To get rid of some specific stains, we recommend to follow these stain removal tips:

If possible, you should tackle stains right away, as it is usually very difficult to remove dried stains. Soak up fresh stains with a paper tissue or with some kitchen cloth immediately to prevent them from being absorbed by the fabric.

Soaking the stain in a little bit of sparkling water for a short time and then absorbing it with a cloth is quite helpful in many cases. Tough stains can simply be soaked in some detergent solution made according to the dosage indicated on the packaging label for hand washing. After that, wash the piece of laundry as usual.

Beer stains

The best way is to pre-treat with a dalli Liquid Detergent and then wash according to the care label instructions. In the best-case-scenario, you use a product containing bleaching agents, such as our dalli Heavy Duty Detergent Powder. You can dab particularly persistent beer stains with a little bit of vinegar water (1 part of vinegar and 4 parts of water) and then rinse thoroughly.

Oil stains

If you are dealing with washable textiles, brush a little bit of hand washing paste onto the stain, let it sit for a short time, rub in if necessary and finally rinse with clear water.

Blood stains

If the stain is still fresh, first run the stain under cold water, then soak in detergent solution and wash as usual afterwards.

Rust stains

Drizzle light-colored textiles with lemon juice, then sprinkle with salt and allow it soak in until the stain is gone. After that, rinse thoroughly.

Paint stains

Water-based paints, such as latex, acrylic and emulsion paints, can be run under water as long as they are still wet. And then simply wash the piece of laundry according to the care label instructions.

Mud stains

First let the mud dry. Then scrape it off and pre- treat the residues of the stain with a dalli Liquid Detergent. After that, wash the textile according to the care label instructions. It might be useful to wash at high temperature, but the temperature indicated on the label should not be exceeded.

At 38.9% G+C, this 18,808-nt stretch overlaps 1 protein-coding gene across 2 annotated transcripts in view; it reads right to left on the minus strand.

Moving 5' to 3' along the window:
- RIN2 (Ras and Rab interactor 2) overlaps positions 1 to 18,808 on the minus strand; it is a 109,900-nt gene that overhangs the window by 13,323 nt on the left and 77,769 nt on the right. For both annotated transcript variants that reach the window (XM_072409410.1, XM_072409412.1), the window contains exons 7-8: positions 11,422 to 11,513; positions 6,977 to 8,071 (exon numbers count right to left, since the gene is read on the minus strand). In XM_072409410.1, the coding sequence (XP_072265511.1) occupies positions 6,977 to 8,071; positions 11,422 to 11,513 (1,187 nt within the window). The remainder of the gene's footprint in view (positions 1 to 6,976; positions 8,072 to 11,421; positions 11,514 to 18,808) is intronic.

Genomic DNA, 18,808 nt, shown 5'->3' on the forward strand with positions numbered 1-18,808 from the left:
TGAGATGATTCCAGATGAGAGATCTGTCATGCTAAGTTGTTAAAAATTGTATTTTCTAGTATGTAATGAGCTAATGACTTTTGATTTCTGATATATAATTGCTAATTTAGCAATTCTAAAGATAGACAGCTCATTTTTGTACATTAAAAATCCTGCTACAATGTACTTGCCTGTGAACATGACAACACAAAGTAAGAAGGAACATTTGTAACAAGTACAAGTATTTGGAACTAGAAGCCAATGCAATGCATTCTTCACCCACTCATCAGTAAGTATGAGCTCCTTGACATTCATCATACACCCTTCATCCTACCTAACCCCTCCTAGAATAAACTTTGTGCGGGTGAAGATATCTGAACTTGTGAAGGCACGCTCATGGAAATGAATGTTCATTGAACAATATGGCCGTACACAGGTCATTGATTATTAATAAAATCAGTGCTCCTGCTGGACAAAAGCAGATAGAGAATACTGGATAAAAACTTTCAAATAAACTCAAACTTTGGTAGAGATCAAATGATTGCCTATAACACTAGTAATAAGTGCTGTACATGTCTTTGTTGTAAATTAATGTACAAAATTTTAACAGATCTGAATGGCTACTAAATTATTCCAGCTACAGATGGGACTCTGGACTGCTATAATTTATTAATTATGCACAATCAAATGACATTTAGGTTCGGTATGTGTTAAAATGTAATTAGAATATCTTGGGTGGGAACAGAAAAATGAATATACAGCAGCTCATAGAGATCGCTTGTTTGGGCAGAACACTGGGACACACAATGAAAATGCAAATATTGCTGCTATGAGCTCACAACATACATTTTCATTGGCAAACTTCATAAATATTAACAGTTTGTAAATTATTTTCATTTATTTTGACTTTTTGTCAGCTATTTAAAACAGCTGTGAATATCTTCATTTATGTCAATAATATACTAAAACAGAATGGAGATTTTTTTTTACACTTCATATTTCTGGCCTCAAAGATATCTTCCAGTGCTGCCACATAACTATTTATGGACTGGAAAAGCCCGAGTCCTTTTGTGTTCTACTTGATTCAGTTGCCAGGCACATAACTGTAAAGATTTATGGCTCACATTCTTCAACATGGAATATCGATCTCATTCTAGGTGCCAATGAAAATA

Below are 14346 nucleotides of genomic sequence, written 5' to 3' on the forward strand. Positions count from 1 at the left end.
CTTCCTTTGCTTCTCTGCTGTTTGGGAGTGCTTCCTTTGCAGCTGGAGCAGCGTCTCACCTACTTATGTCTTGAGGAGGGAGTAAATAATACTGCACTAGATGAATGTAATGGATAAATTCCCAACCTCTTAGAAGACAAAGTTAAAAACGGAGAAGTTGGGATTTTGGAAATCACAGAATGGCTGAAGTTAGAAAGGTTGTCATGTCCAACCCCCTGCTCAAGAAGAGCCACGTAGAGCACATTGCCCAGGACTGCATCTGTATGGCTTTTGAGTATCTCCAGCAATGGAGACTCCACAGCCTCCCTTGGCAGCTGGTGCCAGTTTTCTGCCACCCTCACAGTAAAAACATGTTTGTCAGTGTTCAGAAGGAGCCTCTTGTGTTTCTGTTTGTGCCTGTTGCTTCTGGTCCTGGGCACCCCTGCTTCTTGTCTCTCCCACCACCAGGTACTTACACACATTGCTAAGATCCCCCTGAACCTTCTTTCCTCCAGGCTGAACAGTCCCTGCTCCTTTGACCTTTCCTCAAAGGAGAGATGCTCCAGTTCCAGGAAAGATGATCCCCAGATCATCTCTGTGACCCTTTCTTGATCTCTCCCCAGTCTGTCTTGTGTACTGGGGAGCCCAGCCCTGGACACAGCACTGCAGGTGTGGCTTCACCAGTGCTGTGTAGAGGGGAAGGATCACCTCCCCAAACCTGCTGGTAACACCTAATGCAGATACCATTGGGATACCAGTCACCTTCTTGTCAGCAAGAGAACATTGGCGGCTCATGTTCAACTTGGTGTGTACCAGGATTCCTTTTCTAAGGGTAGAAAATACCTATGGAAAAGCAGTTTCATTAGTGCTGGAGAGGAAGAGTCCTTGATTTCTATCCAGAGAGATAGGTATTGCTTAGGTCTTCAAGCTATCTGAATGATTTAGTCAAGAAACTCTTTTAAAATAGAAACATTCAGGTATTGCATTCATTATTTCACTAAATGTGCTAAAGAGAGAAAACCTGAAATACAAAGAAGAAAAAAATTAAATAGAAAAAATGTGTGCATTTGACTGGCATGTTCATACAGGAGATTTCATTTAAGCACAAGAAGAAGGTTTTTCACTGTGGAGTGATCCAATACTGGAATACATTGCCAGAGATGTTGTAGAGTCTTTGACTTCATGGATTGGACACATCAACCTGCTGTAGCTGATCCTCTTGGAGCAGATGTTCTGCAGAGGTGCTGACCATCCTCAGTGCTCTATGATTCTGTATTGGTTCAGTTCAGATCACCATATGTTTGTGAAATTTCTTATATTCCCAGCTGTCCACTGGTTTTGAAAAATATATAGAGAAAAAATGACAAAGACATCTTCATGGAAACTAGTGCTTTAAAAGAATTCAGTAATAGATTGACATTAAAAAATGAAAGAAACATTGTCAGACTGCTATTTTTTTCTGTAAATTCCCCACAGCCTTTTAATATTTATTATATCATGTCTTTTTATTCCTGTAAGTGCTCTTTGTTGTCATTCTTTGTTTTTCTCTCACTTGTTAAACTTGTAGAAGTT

Chewing gum stains

Place the clothing item in the freezer for about an hour. This makes the chewing gum harden, stick no more and it can be peeled off more easily afterwards.

Chocolate stains

Scrape off the chocolate residues carefully and then rinse the stain with lukewarm dalli detergent solution.

Glue stains

Unless the clothing item is made of synthetic material, two old “household remedies” will help you: dab the glue stains with some nail polish remover. Then wash the clothing item according to the care label instructions.

Ink stains

Soak the clothing items concerned in a cold detergent solution for at least 12 hours. You can wash them according to the care label instructions afterwards. If dealing with non-synthetic materials, it will be helpful to dab the stains, especially older ones, with nail polish remover before the wash.

Fruit, vegetables, coffee and tea stains

Leave the stained areas to soak in cold water for some time and then wash using a suitable detergent. Do not use color or liquid detergent for that, but heavy duty detergent powder.

Wax stains

Remove the wax residues with a sharp knife as much as possible. Afterwards, place kitchen towel on the stains and iron them out. Then wash or brush the stain out with soapy water.

free from microplastics

The new dalli laundry detergent formulations are free from microplastics

Dalli takes on responsibility and is committed to a sustainable future.
Therefore, in accordance with the definition of the United Nations Environment Programme (UNEP), our formulations with our label are free from microplastics.

Worldwide, there is still no uniform definition of the term microplastic. Nevertheless, the UNEP definition is increasingly gaining acceptance, especially as it provides a suitable basis for factual-scientific considerations on the topic.

As per UNEP, microplastics consist of “solid, water-insoluble plastic particles that are five millimetres and smaller”. This definition of microplastics is also shared by the Federal Environment Agency (UBA) and the World Wide Fund For Nature (WWF) Germany, for example, and we also use this definition as a basis for assessing our products and selecting suitable ingredients.

It is also important to point out that water-soluble or gel-like polymers are excluded from this definition because, according to current knowledge, they do not pose the danger as microplastic particles.